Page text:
For more than 50 years, scientists have puzzled over rocks that seemed to move across the dry landscape of Racetrack Playa in Death Valley National Park. They could see their trails but only speculated how they might have moved from point A to point B, not seeing one actually in the act of transit.
The "wandering stones" were known to move because they left behind trails. But researchers finally were able to record their actual movement and find the mechanism behind it. (Image source: Arno Gourdol/Flickr)
Researchers recently recorded the first observation of the rocks moving using GPS and time-lapsed cameras.
Initially, Ralph Lorenz with Johns Hopkins University Applied Physics Laboratory told Nature he thought watching rocks with GPS would be "the most boring experiment in the history of science." He was pleasantly surprised.
While scientists previously speculated that these "wandering stones" were aided by high wind, water or ice, they now have a more specific answer.
"In contrast with previous hypotheses of powerful winds or thick ice floating rocks off the playa surface, the process of rock movement that we have observed occurs when the thin, 3 to 6 mm, 'windowpane' ice sheet covering the playa pool begins to melt in late morning sun and breaks up under light winds of [about] 4–5 [meters per second]," the study authors wrote in the abstract published in the journal PLOS One. "Floating ice panels 10 s of meters in size push multiple rocks at low speeds of 2–5 m/min. along trajectories determined by the direction and velocity of the wind as well as that of the water flowing under the ice."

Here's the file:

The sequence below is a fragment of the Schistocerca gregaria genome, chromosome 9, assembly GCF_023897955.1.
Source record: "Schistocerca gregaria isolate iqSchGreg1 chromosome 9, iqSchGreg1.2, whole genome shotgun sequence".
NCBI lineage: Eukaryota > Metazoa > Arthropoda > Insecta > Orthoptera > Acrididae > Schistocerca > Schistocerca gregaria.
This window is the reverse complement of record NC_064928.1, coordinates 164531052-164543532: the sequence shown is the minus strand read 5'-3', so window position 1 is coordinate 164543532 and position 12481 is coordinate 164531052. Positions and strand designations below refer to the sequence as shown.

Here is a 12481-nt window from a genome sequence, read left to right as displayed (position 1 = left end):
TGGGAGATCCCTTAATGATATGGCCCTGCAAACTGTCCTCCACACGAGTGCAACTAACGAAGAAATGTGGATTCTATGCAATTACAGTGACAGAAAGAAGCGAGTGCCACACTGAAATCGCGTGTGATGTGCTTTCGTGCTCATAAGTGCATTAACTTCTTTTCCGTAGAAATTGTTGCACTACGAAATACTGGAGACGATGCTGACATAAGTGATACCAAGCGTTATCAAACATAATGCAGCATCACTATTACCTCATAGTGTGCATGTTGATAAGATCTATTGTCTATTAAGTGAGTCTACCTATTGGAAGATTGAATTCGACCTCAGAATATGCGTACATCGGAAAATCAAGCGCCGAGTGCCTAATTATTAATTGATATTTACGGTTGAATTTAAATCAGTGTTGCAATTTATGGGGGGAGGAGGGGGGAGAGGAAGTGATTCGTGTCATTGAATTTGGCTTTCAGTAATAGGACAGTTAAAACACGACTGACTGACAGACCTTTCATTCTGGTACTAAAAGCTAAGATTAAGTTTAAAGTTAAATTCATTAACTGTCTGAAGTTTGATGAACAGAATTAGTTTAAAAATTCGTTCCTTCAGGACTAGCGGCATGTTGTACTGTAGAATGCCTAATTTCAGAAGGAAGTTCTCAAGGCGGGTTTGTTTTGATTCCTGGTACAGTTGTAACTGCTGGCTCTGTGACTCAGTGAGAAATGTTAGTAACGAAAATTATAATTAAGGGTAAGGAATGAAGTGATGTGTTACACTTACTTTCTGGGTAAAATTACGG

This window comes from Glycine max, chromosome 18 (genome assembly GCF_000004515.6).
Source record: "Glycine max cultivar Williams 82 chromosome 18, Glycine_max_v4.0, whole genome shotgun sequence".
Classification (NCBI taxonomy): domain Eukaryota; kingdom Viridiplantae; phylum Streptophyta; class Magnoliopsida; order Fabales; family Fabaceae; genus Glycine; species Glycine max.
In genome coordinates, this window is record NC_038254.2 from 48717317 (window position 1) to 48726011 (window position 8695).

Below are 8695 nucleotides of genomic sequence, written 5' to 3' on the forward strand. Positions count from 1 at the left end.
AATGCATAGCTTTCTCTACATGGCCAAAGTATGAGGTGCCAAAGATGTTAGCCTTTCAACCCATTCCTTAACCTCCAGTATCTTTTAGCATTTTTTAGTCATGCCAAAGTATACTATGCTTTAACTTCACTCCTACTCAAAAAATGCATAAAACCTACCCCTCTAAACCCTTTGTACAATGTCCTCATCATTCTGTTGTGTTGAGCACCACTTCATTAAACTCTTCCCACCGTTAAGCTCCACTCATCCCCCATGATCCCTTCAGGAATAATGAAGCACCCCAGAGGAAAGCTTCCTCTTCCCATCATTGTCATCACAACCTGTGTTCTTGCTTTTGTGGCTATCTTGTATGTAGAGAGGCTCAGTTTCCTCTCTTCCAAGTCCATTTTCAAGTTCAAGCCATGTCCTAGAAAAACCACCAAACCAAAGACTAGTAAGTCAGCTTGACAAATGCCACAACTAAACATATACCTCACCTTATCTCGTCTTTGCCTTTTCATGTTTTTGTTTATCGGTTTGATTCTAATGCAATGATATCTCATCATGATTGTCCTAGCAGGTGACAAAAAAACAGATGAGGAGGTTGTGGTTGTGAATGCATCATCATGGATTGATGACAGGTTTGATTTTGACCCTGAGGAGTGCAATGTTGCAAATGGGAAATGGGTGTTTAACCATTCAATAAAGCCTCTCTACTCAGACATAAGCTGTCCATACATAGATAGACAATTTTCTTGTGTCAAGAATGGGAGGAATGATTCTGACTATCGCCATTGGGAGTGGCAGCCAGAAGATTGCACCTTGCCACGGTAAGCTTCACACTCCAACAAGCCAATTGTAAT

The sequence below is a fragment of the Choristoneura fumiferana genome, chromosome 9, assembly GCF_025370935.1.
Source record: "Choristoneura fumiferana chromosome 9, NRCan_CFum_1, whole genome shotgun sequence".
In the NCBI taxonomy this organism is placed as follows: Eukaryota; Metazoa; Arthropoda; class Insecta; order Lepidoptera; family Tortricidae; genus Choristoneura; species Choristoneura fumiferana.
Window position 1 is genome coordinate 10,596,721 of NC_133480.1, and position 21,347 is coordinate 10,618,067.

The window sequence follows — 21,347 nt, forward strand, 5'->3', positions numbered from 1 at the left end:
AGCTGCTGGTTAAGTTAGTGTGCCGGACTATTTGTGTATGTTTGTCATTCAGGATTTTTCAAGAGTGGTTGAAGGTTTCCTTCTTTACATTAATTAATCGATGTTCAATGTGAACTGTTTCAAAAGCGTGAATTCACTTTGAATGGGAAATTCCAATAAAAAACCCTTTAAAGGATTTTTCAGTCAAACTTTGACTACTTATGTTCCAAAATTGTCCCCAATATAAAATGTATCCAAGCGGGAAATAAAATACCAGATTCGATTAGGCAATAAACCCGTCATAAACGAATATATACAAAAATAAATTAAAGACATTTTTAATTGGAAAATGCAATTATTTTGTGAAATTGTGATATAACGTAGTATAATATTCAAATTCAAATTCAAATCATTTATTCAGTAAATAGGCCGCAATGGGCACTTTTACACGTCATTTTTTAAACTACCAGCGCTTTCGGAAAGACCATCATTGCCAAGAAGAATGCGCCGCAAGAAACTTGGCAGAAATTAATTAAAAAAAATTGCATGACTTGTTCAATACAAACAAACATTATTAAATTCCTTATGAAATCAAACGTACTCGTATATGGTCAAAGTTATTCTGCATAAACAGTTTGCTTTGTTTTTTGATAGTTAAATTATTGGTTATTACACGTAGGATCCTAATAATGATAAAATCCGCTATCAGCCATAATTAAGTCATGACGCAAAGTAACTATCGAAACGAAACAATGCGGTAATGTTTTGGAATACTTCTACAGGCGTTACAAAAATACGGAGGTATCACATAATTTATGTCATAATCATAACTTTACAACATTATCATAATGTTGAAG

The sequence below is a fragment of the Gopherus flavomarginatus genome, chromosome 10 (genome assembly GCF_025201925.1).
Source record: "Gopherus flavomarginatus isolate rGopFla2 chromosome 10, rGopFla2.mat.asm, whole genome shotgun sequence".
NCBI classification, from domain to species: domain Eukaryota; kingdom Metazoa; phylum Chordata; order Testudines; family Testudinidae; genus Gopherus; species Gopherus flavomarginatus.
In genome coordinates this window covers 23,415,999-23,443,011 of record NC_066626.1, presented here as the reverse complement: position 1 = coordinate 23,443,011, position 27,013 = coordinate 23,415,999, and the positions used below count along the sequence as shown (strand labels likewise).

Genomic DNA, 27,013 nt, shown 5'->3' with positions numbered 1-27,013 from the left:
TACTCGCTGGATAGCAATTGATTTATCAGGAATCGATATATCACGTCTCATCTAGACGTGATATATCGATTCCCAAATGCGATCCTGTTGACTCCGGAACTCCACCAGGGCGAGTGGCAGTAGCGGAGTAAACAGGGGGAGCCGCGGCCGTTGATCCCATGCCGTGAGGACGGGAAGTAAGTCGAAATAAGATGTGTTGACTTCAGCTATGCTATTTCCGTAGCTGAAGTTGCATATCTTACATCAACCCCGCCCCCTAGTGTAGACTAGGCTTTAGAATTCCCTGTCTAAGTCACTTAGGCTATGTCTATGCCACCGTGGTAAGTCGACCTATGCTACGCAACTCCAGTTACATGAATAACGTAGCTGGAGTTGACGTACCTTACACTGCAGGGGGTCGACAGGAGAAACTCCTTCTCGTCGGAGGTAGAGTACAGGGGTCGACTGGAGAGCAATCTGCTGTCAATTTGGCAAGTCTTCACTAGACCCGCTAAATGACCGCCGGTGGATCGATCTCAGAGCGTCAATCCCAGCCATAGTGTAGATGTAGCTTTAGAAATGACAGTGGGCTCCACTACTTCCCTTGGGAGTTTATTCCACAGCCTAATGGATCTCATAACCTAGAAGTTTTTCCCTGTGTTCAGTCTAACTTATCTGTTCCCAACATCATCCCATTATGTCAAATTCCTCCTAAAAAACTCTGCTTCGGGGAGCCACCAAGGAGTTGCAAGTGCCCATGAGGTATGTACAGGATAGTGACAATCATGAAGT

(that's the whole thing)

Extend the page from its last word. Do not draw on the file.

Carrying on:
Scientists were actually on hand to witness the rocks moving in December 2013, when they trekked out to the park to check the equipment. Nature reported that when they arrived, they found a pond covered with ice. After a few days, the ice began to melt.
“At 11:37 a.m., very abruptly, there was a pop-pop-crackle all over the place in front of us — and I said to my cousin, ‘This is it,'" Richard Norris with Scripps Institution of Oceanography told Nature.
Slowly but surely, the moving ice pushed the rocks. The pace, however, was too slow to see with the naked eye, according to Nature.
“A baby can get going a lot faster than your average rock,” Norris said.
After some time though, the iconic trails left behind the rocks were visible — and their movement was captured on cameras.
Watch some of the researchers' footage of the phenomenon:
Lorenz told Nature these findings are "transformative."
“It’s not just an anecdotal report, but we have before and after pictures, and meteorological information simultaneous with the event," he said.